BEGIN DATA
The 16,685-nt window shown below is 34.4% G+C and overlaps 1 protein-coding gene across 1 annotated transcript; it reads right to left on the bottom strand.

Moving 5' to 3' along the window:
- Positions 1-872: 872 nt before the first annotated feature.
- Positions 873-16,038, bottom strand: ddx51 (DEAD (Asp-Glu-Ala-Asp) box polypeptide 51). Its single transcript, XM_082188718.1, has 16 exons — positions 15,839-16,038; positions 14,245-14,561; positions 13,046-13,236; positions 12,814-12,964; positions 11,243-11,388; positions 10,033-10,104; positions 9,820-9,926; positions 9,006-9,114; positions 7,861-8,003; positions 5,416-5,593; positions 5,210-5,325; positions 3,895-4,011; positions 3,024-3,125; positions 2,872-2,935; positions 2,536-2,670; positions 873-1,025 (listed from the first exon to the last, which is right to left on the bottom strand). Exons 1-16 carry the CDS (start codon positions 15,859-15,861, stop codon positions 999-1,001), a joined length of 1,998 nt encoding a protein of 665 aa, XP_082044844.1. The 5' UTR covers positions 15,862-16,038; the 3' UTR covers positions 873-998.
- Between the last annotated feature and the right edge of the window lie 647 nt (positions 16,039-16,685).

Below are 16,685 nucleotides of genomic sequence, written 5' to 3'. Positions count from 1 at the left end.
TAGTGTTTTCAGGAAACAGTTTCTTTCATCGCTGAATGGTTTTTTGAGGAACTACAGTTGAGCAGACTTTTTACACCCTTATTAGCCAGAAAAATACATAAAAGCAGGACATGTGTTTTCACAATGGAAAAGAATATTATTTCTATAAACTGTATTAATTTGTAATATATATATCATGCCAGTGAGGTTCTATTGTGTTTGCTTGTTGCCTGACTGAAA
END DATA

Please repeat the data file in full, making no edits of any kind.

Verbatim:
The 16,685-nt window shown below is 34.4% G+C and overlaps 1 protein-coding gene across 1 annotated transcript; it reads right to left on the bottom strand.

Moving 5' to 3' along the window:
- Positions 1-872: 872 nt before the first annotated feature.
- Positions 873-16,038, bottom strand: ddx51 (DEAD (Asp-Glu-Ala-Asp) box polypeptide 51). Its single transcript, XM_082188718.1, has 16 exons — positions 15,839-16,038; positions 14,245-14,561; positions 13,046-13,236; positions 12,814-12,964; positions 11,243-11,388; positions 10,033-10,104; positions 9,820-9,926; positions 9,006-9,114; positions 7,861-8,003; positions 5,416-5,593; positions 5,210-5,325; positions 3,895-4,011; positions 3,024-3,125; positions 2,872-2,935; positions 2,536-2,670; positions 873-1,025 (listed from the first exon to the last, which is right to left on the bottom strand). Exons 1-16 carry the CDS (start codon positions 15,859-15,861, stop codon positions 999-1,001), a joined length of 1,998 nt encoding a protein of 665 aa, XP_082044844.1. The 5' UTR covers positions 15,862-16,038; the 3' UTR covers positions 873-998.
- Between the last annotated feature and the right edge of the window lie 647 nt (positions 16,039-16,685).

Below are 16,685 nucleotides of genomic sequence, written 5' to 3'. Positions count from 1 at the left end.
TAGTGTTTTCAGGAAACAGTTTCTTTCATCGCTGAATGGTTTTTTGAGGAACTACAGTTGAGCAGACTTTTTACACCCTTATTAGCCAGAAAAATACATAAAAGCAGGACATGTGTTTTCACAATGGAAAAGAATATTATTTCTATAAACTGTATTAATTTGTAATATATATATCATGCCAGTGAGGTTCTATTGTGTTTGCTTGTTGCCTGACTGAAA